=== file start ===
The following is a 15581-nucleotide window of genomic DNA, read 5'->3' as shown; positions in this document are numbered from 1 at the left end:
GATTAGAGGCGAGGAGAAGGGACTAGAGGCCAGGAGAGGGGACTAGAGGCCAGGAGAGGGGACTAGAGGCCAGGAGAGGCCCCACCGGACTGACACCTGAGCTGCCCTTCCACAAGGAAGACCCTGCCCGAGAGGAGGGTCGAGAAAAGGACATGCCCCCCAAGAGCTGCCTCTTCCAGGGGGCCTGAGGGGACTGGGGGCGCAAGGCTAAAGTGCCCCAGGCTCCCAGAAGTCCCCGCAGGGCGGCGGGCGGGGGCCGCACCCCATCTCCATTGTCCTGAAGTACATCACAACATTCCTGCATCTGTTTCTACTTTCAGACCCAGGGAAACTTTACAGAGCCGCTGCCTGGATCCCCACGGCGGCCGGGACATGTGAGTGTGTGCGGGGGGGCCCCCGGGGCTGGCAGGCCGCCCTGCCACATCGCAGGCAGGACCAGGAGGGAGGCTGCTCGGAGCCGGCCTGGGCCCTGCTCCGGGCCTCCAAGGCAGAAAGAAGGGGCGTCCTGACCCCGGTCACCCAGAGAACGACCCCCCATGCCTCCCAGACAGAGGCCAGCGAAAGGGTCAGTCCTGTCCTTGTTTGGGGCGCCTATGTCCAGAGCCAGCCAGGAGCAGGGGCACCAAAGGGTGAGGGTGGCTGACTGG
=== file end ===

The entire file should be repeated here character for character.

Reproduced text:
The following is a 15581-nucleotide window of genomic DNA, read 5'->3' as shown; positions in this document are numbered from 1 at the left end:
GATTAGAGGCGAGGAGAAGGGACTAGAGGCCAGGAGAGGGGACTAGAGGCCAGGAGAGGGGACTAGAGGCCAGGAGAGGCCCCACCGGACTGACACCTGAGCTGCCCTTCCACAAGGAAGACCCTGCCCGAGAGGAGGGTCGAGAAAAGGACATGCCCCCCAAGAGCTGCCTCTTCCAGGGGGCCTGAGGGGACTGGGGGCGCAAGGCTAAAGTGCCCCAGGCTCCCAGAAGTCCCCGCAGGGCGGCGGGCGGGGGCCGCACCCCATCTCCATTGTCCTGAAGTACATCACAACATTCCTGCATCTGTTTCTACTTTCAGACCCAGGGAAACTTTACAGAGCCGCTGCCTGGATCCCCACGGCGGCCGGGACATGTGAGTGTGTGCGGGGGGGCCCCCGGGGCTGGCAGGCCGCCCTGCCACATCGCAGGCAGGACCAGGAGGGAGGCTGCTCGGAGCCGGCCTGGGCCCTGCTCCGGGCCTCCAAGGCAGAAAGAAGGGGCGTCCTGACCCCGGTCACCCAGAGAACGACCCCCCATGCCTCCCAGACAGAGGCCAGCGAAAGGGTCAGTCCTGTCCTTGTTTGGGGCGCCTATGTCCAGAGCCAGCCAGGAGCAGGGGCACCAAAGGGTGAGGGTGGCTGACTGG